Wooden Synagogues of Poland in the 17th and 18th Century
David Dawidowicz: Synagogues in Poland and their Destruction
The models were based on the thorough and comprehensive research of the famous architects and researchers: Maria and Kazimierz Piechotka, Warszawa, Poland.
A small town in the province of Poznan.
The first Jews settled in Kornik in the early 17th c. and were engaged in trade and in crafts. A Jewish tailor's association even existed there.
The synagogue was built in 1767 by Hillel Benjamin of Lasko and burnt by the Germans during the Second World War.
Its dimensions: l5 X l2m height: 12m.
Along the southern wall as well as in the gallery over the entrance room were the women's sections. The meeting place of the Jewish tailor's guild was in the room at the northwestern corner. The building had a restrained exterior with a roofed entrance supported by timber columns in the classical Toscan order such as were common in the neighboring manor houses. The carved Ark of the Law was older than the synagogue and was probably brought over from another synagogue. The ceiling and the walls were covered with colorful paintings.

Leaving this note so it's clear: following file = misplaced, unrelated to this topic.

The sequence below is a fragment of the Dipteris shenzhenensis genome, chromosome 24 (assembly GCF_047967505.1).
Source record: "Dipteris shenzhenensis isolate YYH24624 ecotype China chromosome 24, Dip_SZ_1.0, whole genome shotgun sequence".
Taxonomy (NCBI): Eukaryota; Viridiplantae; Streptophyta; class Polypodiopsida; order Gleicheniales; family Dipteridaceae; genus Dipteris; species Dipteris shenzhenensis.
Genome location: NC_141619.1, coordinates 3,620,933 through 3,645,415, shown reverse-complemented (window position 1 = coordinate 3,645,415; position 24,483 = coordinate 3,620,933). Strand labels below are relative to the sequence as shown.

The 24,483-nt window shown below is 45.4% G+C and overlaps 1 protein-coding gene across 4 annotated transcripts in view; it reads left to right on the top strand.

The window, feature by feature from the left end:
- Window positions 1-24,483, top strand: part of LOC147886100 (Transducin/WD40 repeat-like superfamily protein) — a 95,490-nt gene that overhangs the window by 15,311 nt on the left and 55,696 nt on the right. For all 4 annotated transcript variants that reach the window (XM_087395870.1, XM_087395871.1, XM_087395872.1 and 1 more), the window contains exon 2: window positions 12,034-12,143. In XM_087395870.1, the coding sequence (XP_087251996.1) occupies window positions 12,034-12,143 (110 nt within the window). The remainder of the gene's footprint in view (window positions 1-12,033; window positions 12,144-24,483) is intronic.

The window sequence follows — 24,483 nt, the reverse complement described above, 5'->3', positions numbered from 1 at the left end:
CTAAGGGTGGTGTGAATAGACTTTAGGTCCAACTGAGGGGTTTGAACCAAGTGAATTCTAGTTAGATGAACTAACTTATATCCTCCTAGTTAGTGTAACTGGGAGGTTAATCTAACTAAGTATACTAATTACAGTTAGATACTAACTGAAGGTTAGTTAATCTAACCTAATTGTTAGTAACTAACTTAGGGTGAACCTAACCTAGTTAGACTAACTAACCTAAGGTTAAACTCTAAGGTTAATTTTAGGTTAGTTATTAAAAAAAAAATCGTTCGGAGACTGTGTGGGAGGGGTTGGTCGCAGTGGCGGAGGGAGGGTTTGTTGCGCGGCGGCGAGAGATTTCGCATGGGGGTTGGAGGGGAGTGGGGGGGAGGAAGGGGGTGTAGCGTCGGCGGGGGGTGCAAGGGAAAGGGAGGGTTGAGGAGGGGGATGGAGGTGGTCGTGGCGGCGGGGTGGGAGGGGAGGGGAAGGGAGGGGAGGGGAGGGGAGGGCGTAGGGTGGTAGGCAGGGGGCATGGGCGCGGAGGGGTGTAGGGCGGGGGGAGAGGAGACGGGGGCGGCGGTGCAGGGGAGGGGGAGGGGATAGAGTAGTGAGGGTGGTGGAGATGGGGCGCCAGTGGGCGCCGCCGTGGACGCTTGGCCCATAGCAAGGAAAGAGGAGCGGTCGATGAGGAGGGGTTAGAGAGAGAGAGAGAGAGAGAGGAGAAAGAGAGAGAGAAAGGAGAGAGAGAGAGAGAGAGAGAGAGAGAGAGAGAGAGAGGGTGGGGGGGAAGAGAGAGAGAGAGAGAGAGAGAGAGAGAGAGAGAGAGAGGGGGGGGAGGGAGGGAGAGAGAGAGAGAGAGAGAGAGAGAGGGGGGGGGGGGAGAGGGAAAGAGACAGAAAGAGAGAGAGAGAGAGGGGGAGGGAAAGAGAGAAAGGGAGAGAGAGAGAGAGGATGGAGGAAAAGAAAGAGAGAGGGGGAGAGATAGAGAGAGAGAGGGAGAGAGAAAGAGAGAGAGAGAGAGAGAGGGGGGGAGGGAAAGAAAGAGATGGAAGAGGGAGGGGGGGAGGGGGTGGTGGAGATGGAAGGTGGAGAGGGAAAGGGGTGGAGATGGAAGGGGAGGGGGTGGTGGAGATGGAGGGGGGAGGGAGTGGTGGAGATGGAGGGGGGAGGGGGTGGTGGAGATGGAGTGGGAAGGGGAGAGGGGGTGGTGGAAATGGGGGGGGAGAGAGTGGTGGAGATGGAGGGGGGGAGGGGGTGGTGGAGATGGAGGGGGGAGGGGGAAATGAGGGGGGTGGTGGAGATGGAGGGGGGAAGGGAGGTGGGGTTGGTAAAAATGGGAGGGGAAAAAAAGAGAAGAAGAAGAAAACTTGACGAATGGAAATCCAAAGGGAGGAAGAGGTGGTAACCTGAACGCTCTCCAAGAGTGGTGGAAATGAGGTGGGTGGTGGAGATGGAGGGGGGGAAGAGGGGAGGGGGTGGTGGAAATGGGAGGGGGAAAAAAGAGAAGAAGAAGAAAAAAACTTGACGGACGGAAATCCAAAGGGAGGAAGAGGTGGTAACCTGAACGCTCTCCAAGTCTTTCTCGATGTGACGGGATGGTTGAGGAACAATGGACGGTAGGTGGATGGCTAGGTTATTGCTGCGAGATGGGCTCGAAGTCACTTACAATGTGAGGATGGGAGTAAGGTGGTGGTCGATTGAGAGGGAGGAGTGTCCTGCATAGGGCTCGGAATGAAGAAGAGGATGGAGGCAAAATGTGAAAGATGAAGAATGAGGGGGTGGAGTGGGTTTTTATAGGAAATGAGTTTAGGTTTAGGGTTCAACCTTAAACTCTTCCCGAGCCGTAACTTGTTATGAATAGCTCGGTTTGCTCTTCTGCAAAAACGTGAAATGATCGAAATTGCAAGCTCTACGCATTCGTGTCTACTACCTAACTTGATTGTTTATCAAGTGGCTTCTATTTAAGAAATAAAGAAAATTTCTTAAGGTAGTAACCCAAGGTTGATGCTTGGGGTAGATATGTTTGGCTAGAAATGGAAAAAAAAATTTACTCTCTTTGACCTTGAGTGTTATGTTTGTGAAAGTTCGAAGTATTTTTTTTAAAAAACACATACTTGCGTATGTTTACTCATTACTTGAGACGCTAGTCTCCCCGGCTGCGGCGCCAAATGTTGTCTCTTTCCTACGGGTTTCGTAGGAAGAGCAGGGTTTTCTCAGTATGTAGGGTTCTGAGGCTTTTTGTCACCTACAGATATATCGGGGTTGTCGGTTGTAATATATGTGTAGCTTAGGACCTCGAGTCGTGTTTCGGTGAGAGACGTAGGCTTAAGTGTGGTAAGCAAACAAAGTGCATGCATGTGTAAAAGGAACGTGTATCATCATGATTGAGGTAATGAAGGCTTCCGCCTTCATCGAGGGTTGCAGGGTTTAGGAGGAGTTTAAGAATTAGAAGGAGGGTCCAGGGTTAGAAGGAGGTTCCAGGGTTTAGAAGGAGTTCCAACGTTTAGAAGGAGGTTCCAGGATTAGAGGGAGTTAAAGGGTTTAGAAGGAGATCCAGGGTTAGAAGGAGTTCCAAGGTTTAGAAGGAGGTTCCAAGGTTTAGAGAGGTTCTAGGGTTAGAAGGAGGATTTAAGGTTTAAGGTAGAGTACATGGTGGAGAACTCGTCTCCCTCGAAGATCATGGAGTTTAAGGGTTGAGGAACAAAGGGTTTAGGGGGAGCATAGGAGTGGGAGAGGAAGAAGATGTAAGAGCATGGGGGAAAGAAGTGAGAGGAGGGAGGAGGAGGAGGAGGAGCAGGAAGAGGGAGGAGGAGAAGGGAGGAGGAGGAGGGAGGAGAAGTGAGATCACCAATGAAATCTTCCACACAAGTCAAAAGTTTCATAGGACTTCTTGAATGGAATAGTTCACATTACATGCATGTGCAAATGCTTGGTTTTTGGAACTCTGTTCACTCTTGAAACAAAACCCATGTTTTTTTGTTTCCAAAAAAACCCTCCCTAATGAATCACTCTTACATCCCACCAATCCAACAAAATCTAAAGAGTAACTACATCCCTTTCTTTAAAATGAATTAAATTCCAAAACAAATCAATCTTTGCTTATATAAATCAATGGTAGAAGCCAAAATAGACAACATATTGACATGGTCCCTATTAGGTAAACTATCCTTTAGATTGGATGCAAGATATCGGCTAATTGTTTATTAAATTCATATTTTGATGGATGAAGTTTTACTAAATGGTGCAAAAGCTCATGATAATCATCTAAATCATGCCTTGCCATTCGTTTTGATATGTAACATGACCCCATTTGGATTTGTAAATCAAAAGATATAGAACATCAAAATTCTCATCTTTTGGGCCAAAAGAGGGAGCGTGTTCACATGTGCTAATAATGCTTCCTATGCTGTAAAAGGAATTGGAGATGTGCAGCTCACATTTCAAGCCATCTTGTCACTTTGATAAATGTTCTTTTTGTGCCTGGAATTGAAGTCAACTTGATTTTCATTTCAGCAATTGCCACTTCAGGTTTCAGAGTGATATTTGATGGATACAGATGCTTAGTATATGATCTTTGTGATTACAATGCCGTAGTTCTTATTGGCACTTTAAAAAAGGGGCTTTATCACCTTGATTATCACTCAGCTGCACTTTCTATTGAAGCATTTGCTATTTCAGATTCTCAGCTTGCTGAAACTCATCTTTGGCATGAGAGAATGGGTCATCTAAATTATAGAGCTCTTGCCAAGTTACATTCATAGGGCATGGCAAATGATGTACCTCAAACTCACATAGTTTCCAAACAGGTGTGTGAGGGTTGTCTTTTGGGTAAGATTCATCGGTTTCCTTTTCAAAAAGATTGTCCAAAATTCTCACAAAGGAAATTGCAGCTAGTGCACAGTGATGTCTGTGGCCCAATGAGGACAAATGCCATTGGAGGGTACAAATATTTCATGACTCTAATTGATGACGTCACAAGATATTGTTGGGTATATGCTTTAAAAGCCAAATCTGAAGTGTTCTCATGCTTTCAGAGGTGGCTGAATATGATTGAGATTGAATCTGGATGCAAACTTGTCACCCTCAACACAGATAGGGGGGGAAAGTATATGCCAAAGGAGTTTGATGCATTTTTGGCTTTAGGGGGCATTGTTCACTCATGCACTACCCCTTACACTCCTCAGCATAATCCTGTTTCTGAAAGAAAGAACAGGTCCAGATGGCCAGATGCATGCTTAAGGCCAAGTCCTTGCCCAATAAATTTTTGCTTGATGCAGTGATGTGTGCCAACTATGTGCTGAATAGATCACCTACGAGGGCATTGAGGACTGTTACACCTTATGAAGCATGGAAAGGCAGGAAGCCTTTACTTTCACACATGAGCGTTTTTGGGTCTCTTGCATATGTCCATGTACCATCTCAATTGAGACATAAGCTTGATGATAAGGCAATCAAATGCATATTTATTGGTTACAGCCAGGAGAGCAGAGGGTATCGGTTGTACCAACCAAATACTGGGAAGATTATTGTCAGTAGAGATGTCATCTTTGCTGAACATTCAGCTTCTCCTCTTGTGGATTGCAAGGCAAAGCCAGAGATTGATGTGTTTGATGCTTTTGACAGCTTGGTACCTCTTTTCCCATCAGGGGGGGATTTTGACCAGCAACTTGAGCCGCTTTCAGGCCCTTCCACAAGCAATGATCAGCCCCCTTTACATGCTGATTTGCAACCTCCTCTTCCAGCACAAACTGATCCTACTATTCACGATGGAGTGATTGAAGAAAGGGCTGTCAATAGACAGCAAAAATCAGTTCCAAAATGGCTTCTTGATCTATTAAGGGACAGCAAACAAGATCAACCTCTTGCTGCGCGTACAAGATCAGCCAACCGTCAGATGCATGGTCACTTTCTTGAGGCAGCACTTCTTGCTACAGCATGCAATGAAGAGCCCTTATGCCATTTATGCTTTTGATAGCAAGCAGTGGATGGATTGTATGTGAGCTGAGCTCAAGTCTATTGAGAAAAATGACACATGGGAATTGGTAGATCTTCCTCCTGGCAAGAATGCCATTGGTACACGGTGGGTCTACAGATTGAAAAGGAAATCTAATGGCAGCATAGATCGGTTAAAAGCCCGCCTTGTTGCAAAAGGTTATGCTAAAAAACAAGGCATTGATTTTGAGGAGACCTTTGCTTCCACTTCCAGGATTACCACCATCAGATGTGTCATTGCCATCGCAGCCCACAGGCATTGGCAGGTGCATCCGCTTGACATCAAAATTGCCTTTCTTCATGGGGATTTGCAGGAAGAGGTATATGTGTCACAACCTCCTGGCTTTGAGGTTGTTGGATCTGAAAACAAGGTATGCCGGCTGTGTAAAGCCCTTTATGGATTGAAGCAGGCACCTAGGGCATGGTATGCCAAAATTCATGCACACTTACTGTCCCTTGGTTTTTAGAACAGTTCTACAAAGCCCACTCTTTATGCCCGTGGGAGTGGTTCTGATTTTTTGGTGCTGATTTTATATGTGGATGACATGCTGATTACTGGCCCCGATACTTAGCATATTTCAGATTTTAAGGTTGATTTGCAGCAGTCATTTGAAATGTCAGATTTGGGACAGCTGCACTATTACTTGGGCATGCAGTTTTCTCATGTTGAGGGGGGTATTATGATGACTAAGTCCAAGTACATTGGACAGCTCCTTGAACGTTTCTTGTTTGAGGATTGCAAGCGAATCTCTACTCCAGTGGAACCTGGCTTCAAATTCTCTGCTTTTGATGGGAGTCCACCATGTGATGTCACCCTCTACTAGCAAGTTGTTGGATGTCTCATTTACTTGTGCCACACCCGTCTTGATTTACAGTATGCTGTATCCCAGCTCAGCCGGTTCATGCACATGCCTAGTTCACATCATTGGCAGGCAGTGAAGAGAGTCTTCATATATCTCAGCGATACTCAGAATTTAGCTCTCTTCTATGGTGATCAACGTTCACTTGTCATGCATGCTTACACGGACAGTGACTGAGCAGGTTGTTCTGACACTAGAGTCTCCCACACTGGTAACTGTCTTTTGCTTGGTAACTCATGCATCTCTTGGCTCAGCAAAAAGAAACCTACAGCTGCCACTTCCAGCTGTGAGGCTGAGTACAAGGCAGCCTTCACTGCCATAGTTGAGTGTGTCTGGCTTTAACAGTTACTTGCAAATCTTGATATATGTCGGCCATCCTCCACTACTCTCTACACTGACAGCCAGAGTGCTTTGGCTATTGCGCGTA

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Last Updated March 1st, 2003